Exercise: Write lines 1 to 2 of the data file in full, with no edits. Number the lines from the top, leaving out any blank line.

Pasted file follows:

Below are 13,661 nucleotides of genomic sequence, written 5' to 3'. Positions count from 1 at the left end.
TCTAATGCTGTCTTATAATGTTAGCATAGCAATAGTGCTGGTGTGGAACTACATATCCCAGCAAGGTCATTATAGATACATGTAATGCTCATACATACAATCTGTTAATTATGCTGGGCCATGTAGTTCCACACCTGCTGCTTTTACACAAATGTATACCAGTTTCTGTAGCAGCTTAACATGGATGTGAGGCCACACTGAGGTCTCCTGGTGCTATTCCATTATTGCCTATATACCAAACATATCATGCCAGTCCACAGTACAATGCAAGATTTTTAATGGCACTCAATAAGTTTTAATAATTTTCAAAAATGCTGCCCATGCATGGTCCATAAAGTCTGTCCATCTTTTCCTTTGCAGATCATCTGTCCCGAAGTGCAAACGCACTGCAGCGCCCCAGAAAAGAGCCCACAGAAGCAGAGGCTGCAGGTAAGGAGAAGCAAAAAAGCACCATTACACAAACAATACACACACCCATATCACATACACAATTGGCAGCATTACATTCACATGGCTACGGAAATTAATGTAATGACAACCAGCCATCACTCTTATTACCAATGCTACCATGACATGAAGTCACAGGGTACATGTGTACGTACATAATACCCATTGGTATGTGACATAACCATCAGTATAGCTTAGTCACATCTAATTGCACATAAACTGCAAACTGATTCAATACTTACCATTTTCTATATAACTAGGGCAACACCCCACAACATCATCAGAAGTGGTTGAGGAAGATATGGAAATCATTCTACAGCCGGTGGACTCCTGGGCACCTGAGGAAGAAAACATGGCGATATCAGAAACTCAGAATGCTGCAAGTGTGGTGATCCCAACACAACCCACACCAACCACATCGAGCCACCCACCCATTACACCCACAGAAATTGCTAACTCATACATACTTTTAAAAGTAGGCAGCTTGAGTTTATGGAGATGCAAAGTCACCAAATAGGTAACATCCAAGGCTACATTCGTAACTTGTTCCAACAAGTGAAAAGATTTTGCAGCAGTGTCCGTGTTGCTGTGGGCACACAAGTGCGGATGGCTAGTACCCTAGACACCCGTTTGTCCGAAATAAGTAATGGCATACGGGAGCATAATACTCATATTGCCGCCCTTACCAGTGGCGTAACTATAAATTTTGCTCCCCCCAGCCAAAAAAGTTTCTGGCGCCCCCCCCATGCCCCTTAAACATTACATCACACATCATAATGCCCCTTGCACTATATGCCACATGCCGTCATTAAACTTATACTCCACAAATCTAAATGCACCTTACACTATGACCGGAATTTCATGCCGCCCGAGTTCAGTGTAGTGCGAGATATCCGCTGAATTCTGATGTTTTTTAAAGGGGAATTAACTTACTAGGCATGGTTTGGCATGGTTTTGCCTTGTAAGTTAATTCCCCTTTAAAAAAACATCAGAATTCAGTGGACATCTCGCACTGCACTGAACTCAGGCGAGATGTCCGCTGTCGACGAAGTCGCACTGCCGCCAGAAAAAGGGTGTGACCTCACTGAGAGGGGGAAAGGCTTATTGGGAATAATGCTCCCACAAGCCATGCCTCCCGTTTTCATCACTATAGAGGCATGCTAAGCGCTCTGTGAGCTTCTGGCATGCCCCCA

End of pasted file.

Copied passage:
Below are 13,661 nucleotides of genomic sequence, written 5' to 3'. Positions count from 1 at the left end.
TCTAATGCTGTCTTATAATGTTAGCATAGCAATAGTGCTGGTGTGGAACTACATATCCCAGCAAGGTCATTATAGATACATGTAATGCTCATACATACAATCTGTTAATTATGCTGGGCCATGTAGTTCCACACCTGCTGCTTTTACACAAATGTATACCAGTTTCTGTAGCAGCTTAACATGGATGTGAGGCCACACTGAGGTCTCCTGGTGCTATTCCATTATTGCCTATATACCAAACATATCATGCCAGTCCACAGTACAATGCAAGATTTTTAATGGCACTCAATAAGTTTTAATAATTTTCAAAAATGCTGCCCATGCATGGTCCATAAAGTCTGTCCATCTTTTCCTTTGCAGATCATCTGTCCCGAAGTGCAAACGCACTGCAGCGCCCCAGAAAAGAGCCCACAGAAGCAGAGGCTGCAGGTAAGGAGAAGCAAAAAAGCACCATTACACAAACAATACACACACCCATATCACATACACAATTGGCAGCATTACATTCACATGGCTACGGAAATTAATGTAATGACAACCAGCCATCACTCTTATTACCAATGCTACCATGACATGAAGTCACAGGGTACATGTGTACGTACATAATACCCATTGGTATGTGACATAACCATCAGTATAGCTTAGTCACATCTAATTGCACATAAACTGCAAACTGATTCAATACTTACCATTTTCTATATAACTAGGGCAACACCCCACAACATCATCAGAAGTGGTTGAGGAAGATATGGAAATCATTCTACAGCCGGTGGACTCCTGGGCACCTGAGGAAGAAAACATGGCGATATCAGAAACTCAGAATGCTGCAAGTGTGGTGATCCCAACACAACCCACACCAACCACATCGAGCCACCCACCCATTACACCCACAGAAATTGCTAACTCATACATACTTTTAAAAGTAGGCAGCTTGAGTTTATGGAGATGCAAAGTCACCAAATAGGTAACATCCAAGGCTACATTCGTAACTTGTTCCAACAAGTGAAAAGATTTTGCAGCAGTGTCCGTGTTGCTGTGGGCACACAAGTGCGGATGGCTAGTACCCTAGACACCCGTTTGTCCGAAATAAGTAATGGCATACGGGAGCATAATACTCATATTGCCGCCCTTACCAGTGGCGTAACTATAAATTTTGCTCCCCCCAGCCAAAAAAGTTTCTGGCGCCCCCCCCATGCCCCTTAAACATTACATCACACATCATAATGCCCCTTGCACTATATGCCACATGCCGTCATTAAACTTATACTCCACAAATCTAAATGCACCTTACACTATGACCGGAATTTCATGCCGCCCGAGTTCAGTGTAGTGCGAGATATCCGCTGAATTCTGATGTTTTTTAAAGGGGAATTAACTTACTAGGCATGGTTTGGCATGGTTTTGCCTTGTAAGTTAATTCCCCTTTAAAAAAACATCAGAATTCAGTGGACATCTCGCACTGCACTGAACTCAGGCGAGATGTCCGCTGTCGACGAAGTCGCACTGCCGCCAGAAAAAGGGTGTGACCTCACTGAGAGGGGGAAAGGCTTATTGGGAATAATGCTCCCACAAGCCATGCCTCCCGTTTTCATCACTATAGAGGCATGCTAAGCGCTCTGTGAGCTTCTGGCATGCCCCCA